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The BBC director general today hit out at Culture Secretary Nadine Dorries, insisting that it was not for ‘one person to decide the funding model’ of the corporation.

Tim Davie called for a ‘full process involving public consultation’ on what will happen to the licence fee and said her announcement on the pricing had been a ‘surprise’.

Ms Dorries confirmed last week the licence fee will be frozen at £159 for two years until 2024, after which it will rise in line with inflation for the following four years.

And Mr Davie, who faced questions over the BBC’s future today, suggested the funding gap will have grown to £285million in the final year of the settlement.

He and two other senior BBC executives gave evidence to the Public Accounts Committee today on reform and sustainability at the public service broadcaster.

Asked about what should happen next, Mr Davie said today: ‘We have a charter for six years and there needs to be a full process involving public consultation. 

BBC director general Tim Davie at the Public Accounts Committee in Westminster today

BBC director general Tim Davie at the Public Accounts Committee in Westminster today

BBC director general Tim Davie at the Public Accounts Committee in Westminster today

BBC chief financial officer Glyn Isherwood (left) and chief operating officer Leigh Tavazia (right) appeared with Mr Davie (centre) in front of the committee today to answer questions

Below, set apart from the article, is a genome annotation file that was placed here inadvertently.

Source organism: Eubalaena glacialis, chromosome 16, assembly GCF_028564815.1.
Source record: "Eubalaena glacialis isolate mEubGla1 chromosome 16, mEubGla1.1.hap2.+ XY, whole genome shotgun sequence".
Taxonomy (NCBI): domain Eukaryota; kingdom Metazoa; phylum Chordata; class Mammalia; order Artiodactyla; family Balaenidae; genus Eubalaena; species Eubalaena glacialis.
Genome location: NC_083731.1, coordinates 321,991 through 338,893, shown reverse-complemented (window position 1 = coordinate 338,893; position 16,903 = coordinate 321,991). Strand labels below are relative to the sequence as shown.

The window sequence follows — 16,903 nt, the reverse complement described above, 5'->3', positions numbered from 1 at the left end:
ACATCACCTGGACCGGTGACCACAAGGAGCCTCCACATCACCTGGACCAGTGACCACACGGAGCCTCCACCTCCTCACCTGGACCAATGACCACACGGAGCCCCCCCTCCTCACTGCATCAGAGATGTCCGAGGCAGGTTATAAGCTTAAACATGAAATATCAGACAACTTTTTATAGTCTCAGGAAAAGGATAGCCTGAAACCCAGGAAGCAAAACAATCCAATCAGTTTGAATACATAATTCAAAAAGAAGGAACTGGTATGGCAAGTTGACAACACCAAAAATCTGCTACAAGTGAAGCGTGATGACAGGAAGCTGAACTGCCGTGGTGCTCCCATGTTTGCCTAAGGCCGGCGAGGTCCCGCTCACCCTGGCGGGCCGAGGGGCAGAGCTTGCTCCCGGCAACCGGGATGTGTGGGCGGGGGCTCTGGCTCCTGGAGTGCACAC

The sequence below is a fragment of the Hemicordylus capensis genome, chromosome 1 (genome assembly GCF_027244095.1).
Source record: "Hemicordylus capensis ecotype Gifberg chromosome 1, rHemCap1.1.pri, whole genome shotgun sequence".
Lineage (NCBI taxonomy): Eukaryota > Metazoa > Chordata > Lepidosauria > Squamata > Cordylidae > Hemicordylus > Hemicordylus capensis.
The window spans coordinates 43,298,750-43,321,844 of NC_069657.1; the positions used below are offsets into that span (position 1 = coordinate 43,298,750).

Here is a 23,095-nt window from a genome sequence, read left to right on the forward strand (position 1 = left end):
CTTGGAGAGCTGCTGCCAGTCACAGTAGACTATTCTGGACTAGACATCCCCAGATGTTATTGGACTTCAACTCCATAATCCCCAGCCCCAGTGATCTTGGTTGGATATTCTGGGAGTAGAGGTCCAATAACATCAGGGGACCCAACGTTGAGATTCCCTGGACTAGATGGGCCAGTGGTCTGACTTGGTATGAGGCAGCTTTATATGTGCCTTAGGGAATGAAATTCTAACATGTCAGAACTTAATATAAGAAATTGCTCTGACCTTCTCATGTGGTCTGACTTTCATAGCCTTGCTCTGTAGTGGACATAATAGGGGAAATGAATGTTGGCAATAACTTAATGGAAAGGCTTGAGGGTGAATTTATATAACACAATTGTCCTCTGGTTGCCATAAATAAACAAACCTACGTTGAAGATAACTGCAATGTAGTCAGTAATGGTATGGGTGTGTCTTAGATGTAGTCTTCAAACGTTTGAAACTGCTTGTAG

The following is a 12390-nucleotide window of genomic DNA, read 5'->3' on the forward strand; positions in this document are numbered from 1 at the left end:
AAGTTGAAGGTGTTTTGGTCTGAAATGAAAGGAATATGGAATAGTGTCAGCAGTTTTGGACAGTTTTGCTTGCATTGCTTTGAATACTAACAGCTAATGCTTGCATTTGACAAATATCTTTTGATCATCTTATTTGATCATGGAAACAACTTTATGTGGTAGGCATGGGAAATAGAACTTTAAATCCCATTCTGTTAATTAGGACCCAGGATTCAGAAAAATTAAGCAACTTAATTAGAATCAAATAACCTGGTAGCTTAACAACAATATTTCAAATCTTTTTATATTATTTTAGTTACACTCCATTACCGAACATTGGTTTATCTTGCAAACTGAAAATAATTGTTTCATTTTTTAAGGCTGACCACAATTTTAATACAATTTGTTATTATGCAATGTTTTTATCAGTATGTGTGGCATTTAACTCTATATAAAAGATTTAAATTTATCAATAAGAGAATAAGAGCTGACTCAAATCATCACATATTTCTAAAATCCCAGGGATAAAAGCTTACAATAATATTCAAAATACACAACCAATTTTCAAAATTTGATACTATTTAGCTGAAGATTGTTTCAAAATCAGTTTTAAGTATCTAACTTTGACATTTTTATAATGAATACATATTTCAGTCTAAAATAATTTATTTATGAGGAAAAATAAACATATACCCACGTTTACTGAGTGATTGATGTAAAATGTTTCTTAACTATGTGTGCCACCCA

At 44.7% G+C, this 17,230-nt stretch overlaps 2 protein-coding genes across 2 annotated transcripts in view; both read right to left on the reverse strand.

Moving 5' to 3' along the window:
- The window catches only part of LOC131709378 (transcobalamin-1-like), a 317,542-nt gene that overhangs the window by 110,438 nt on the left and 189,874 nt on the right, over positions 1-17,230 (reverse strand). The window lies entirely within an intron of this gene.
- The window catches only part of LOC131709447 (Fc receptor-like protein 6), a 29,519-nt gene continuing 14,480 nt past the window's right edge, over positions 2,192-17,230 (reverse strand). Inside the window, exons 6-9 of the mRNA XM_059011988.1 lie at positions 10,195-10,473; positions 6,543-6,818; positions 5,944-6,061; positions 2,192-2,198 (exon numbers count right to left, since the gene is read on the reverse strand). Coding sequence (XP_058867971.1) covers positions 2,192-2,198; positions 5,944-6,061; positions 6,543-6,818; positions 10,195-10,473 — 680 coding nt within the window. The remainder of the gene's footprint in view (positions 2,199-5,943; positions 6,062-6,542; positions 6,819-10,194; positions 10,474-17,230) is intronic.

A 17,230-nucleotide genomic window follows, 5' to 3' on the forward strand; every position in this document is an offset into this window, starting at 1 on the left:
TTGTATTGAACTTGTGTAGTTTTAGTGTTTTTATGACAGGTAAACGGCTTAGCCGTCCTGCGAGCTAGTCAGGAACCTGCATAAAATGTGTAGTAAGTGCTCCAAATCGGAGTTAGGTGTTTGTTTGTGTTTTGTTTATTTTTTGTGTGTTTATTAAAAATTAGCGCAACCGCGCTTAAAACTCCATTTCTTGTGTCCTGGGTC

BBC chief financial officer Glyn Isherwood (left) and chief operating officer Leigh Tavazia (right) appeared with Mr Davie (centre) in front of the committee today to answer questions

BBC chief financial officer Glyn Isherwood (left) and chief operating officer Leigh Tavazia (right) appeared with Mr Davie (centre) in front of the committee today to answer questions

‘And I don’t think it’s for one person to decide the funding model of the BBC. We need to go through that properly. And I think the licence fee has proven itself to be very strong in what it delivers.

‘But that’s not to say that the BBC is dug in behind… we absolutely want to go through a process and listen to the public on that. That’s what needs to happen.’

Culture Secretary Nadine Dorries pictured outside Downing Street in London yesterday

Culture Secretary Nadine Dorries pictured outside Downing Street in London yesterday

Culture Secretary Nadine Dorries pictured outside Downing Street in London yesterday

He was also asked by MPs whether he was surprised that Ms Dorries tweeted that there was an announcement imminent on the licence fee.

Mr Davie said: ‘As I’ve said publicly we were in the final knockings, so it was expected to have a conclusion within days. It was a surprise, the nature of the announcement in that particular moment.